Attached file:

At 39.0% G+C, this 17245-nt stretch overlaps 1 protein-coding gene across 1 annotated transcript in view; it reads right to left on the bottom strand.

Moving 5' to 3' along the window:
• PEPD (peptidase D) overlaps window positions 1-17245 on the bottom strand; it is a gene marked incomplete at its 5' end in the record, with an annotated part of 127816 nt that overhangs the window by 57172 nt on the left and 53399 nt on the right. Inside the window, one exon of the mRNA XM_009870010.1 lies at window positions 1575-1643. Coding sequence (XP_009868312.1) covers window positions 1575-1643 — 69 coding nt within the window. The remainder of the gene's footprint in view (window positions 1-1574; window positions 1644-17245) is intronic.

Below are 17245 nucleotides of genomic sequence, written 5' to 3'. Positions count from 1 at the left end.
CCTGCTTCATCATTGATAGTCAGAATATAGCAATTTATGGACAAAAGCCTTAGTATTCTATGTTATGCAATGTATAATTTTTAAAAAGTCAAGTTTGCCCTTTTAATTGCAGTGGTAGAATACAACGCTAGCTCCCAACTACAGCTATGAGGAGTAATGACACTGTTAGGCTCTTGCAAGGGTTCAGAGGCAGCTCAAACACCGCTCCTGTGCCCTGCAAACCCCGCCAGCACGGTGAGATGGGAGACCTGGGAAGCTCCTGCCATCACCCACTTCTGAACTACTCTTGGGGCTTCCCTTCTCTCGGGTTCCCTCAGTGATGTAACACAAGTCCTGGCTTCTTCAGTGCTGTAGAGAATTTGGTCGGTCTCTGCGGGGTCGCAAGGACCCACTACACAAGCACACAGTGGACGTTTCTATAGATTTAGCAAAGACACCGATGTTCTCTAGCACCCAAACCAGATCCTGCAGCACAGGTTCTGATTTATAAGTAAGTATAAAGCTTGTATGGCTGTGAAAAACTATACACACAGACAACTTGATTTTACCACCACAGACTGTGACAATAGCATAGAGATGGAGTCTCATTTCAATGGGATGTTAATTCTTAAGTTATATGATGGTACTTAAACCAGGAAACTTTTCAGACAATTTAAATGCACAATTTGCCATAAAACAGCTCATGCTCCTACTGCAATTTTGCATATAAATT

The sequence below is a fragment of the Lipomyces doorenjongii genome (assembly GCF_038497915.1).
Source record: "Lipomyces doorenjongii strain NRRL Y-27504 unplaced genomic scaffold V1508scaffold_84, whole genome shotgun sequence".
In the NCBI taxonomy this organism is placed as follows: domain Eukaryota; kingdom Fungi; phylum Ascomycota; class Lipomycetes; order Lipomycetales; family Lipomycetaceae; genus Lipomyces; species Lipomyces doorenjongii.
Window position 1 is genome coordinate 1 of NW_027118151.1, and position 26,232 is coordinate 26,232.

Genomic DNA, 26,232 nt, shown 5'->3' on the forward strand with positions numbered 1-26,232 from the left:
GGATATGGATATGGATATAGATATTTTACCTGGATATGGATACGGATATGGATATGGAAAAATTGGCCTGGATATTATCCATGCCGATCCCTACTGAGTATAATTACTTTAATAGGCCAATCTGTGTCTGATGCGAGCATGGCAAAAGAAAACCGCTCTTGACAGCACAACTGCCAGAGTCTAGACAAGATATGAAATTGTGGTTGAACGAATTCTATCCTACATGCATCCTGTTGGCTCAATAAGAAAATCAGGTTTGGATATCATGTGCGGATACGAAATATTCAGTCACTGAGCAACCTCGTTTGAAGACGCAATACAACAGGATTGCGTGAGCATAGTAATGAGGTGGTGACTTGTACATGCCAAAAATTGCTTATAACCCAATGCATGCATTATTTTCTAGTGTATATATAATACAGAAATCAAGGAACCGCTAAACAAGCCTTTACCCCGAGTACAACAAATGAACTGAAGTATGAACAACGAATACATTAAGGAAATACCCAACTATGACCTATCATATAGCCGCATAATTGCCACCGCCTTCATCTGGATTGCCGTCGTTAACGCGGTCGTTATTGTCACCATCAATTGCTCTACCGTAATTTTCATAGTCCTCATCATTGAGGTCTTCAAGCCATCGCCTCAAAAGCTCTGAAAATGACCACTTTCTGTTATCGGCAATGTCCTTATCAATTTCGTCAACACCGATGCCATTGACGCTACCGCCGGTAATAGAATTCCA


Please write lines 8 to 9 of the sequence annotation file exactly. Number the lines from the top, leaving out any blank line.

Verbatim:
In the NCBI taxonomy this organism is placed as follows: domain Eukaryota; kingdom Fungi; phylum Ascomycota; class Lipomycetes; order Lipomycetales; family Lipomycetaceae; genus Lipomyces; species Lipomyces doorenjongii.
Window position 1 is genome coordinate 1 of NW_027118151.1, and position 26,232 is coordinate 26,232.